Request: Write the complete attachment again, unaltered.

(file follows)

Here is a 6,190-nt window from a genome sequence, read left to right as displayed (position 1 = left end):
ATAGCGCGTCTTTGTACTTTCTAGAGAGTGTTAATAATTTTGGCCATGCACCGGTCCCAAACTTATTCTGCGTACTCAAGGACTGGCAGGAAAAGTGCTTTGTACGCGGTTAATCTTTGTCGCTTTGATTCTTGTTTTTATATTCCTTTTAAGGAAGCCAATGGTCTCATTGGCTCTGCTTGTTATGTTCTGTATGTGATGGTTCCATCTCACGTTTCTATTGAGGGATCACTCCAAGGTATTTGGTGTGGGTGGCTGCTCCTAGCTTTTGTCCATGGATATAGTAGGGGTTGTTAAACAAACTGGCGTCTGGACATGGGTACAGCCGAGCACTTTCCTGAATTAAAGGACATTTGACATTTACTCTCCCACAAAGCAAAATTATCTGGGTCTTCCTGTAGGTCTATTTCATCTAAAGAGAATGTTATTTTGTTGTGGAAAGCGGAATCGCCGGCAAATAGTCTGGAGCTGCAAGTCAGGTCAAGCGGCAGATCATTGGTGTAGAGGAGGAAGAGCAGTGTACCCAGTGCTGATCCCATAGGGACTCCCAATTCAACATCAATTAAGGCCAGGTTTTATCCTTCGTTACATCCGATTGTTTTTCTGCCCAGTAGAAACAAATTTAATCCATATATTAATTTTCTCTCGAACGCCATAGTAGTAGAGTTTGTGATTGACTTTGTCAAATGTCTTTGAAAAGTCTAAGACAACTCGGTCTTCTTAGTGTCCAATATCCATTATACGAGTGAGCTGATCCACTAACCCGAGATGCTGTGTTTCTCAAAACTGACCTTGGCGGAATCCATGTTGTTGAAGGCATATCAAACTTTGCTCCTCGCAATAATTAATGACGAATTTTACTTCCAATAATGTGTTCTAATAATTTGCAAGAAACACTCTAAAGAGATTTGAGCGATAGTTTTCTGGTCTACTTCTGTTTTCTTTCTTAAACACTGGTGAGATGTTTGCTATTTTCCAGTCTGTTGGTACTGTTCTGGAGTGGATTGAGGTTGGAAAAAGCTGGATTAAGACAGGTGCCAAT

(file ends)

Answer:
Here is a 6,190-nt window from a genome sequence, read left to right as displayed (position 1 = left end):
ATAGCGCGTCTTTGTACTTTCTAGAGAGTGTTAATAATTTTGGCCATGCACCGGTCCCAAACTTATTCTGCGTACTCAAGGACTGGCAGGAAAAGTGCTTTGTACGCGGTTAATCTTTGTCGCTTTGATTCTTGTTTTTATATTCCTTTTAAGGAAGCCAATGGTCTCATTGGCTCTGCTTGTTATGTTCTGTATGTGATGGTTCCATCTCACGTTTCTATTGAGGGATCACTCCAAGGTATTTGGTGTGGGTGGCTGCTCCTAGCTTTTGTCCATGGATATAGTAGGGGTTGTTAAACAAACTGGCGTCTGGACATGGGTACAGCCGAGCACTTTCCTGAATTAAAGGACATTTGACATTTACTCTCCCACAAAGCAAAATTATCTGGGTCTTCCTGTAGGTCTATTTCATCTAAAGAGAATGTTATTTTGTTGTGGAAAGCGGAATCGCCGGCAAATAGTCTGGAGCTGCAAGTCAGGTCAAGCGGCAGATCATTGGTGTAGAGGAGGAAGAGCAGTGTACCCAGTGCTGATCCCATAGGGACTCCCAATTCAACATCAATTAAGGCCAGGTTTTATCCTTCGTTACATCCGATTGTTTTTCTGCCCAGTAGAAACAAATTTAATCCATATATTAATTTTCTCTCGAACGCCATAGTAGTAGAGTTTGTGATTGACTTTGTCAAATGTCTTTGAAAAGTCTAAGACAACTCGGTCTTCTTAGTGTCCAATATCCATTATACGAGTGAGCTGATCCACTAACCCGAGATGCTGTGTTTCTCAAAACTGACCTTGGCGGAATCCATGTTGTTGAAGGCATATCAAACTTTGCTCCTCGCAATAATTAATGACGAATTTTACTTCCAATAATGTGTTCTAATAATTTGCAAGAAACACTCTAAAGAGATTTGAGCGATAGTTTTCTGGTCTACTTCTGTTTTCTTTCTTAAACACTGGTGAGATGTTTGCTATTTTCCAGTCTGTTGGTACTGTTCTGGAGTGGATTGAGGTTGGAAAAAGCTGGATTAAGACAGGTGCCAAT